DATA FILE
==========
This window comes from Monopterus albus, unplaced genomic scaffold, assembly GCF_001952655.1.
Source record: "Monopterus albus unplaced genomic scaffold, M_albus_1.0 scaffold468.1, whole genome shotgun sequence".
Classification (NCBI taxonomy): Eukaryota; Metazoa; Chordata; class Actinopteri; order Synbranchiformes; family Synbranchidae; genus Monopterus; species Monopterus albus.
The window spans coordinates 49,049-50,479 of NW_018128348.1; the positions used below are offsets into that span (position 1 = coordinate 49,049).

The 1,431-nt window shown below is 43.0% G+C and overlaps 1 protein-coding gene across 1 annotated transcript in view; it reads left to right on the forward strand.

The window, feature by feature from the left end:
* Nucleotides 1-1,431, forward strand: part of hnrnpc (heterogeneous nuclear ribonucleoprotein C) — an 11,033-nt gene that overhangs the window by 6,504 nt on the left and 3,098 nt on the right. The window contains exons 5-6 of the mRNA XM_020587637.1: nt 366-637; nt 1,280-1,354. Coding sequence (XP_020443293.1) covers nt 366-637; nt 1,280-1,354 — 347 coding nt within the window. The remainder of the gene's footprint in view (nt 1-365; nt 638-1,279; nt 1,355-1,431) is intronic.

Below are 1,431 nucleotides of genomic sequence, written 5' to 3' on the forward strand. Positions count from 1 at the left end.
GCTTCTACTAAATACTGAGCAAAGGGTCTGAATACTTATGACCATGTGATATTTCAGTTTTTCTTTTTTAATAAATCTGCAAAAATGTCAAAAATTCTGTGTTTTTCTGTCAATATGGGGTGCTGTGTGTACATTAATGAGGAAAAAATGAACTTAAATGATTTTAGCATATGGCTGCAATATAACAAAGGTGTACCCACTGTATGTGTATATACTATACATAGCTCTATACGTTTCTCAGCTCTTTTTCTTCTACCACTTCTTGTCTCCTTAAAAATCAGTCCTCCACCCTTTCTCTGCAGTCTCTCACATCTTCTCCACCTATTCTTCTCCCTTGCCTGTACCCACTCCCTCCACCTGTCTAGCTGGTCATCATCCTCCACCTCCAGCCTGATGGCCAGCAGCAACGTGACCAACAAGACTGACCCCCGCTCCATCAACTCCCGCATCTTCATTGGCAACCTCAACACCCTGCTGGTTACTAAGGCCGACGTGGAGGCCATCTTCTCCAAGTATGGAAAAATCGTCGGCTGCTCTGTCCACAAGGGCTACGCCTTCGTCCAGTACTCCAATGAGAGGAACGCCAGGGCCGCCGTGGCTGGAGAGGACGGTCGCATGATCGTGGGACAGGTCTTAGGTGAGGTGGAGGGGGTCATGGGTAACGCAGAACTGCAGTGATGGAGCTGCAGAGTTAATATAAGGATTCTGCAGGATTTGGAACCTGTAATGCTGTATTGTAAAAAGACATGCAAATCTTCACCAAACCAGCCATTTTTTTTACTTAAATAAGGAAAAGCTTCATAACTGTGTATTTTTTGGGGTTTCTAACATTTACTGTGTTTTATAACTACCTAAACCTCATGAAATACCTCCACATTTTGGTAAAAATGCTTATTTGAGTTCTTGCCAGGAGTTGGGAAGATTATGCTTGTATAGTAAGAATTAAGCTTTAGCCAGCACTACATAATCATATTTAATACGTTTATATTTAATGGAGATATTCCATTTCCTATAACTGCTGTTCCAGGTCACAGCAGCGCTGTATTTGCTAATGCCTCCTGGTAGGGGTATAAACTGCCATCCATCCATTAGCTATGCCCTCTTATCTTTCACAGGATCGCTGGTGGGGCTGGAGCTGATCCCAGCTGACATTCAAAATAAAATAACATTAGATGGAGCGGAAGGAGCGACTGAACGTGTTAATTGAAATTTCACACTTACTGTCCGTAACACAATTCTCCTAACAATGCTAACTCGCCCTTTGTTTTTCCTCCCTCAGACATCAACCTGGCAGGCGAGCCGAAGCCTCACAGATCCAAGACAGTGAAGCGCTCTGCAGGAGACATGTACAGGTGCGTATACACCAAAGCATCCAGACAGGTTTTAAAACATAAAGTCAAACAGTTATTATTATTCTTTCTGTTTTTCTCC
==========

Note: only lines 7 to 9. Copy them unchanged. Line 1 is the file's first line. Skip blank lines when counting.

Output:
* Nucleotides 1-1,431, forward strand: part of hnrnpc (heterogeneous nuclear ribonucleoprotein C) — an 11,033-nt gene that overhangs the window by 6,504 nt on the left and 3,098 nt on the right. The window contains exons 5-6 of the mRNA XM_020587637.1: nt 366-637; nt 1,280-1,354. Coding sequence (XP_020443293.1) covers nt 366-637; nt 1,280-1,354 — 347 coding nt within the window. The remainder of the gene's footprint in view (nt 1-365; nt 638-1,279; nt 1,355-1,431) is intronic.

Below are 1,431 nucleotides of genomic sequence, written 5' to 3' on the forward strand. Positions count from 1 at the left end.
GCTTCTACTAAATACTGAGCAAAGGGTCTGAATACTTATGACCATGTGATATTTCAGTTTTTCTTTTTTAATAAATCTGCAAAAATGTCAAAAATTCTGTGTTTTTCTGTCAATATGGGGTGCTGTGTGTACATTAATGAGGAAAAAATGAACTTAAATGATTTTAGCATATGGCTGCAATATAACAAAGGTGTACCCACTGTATGTGTATATACTATACATAGCTCTATACGTTTCTCAGCTCTTTTTCTTCTACCACTTCTTGTCTCCTTAAAAATCAGTCCTCCACCCTTTCTCTGCAGTCTCTCACATCTTCTCCACCTATTCTTCTCCCTTGCCTGTACCCACTCCCTCCACCTGTCTAGCTGGTCATCATCCTCCACCTCCAGCCTGATGGCCAGCAGCAACGTGACCAACAAGACTGACCCCCGCTCCATCAACTCCCGCATCTTCATTGGCAACCTCAACACCCTGCTGGTTACTAAGGCCGACGTGGAGGCCATCTTCTCCAAGTATGGAAAAATCGTCGGCTGCTCTGTCCACAAGGGCTACGCCTTCGTCCAGTACTCCAATGAGAGGAACGCCAGGGCCGCCGTGGCTGGAGAGGACGGTCGCATGATCGTGGGACAGGTCTTAGGTGAGGTGGAGGGGGTCATGGGTAACGCAGAACTGCAGTGATGGAGCTGCAGAGTTAATATAAGGATTCTGCAGGATTTGGAACCTGTAATGCTGTATTGTAAAAAGACATGCAAATCTTCACCAAACCAGCCATTTTTTTTACTTAAATAAGGAAAAGCTTCATAACTGTGTATTTTTTGGGGTTTCTAACATTTACTGTGTTTTATAACTACCTAAACCTCATGAAATACCTCCACATTTTGGTAAAAATGCTTATTTGAGTTCTTGCCAGGAGTTGGGAAGATTATGCTTGTATAGTAAGAATTAAGCTTTAGCCAGCACTACATAATCATATTTAATACGTTTATATTTAATGGAGATATTCCATTTCCTATAACTGCTGTTCCAGGTCACAGCAGCGCTGTATTTGCTAATGCCTCCTGGTAGGGGTATAAACTGCCATCCATCCATTAGCTATGCCCTCTTATCTTTCACAGGATCGCTGGTGGGGCTGGAGCTGATCCCAGCTGACATTCAAAATAAAATAACATTAGATGGAGCGGAAGGAGCGACTGAACGTGTTAATTGAAATTTCACACTTACTGTCCGTAACACAATTCTCCTAACAATGCTAACTCGCCCTTTGTTTTTCCTCCCTCAGACATCAACCTGGCAGGCGAGCCGAAGCCTCACAGATCCAAGACAGTGAAGCGCTCTGCAGGAGACATGTACAGGTGCGTATACACCAAAGCATCCAGACAGGTTTTAAAACATAAAGTCAAACAGTTATTATTATTCTTTCTGTTTTTCTCC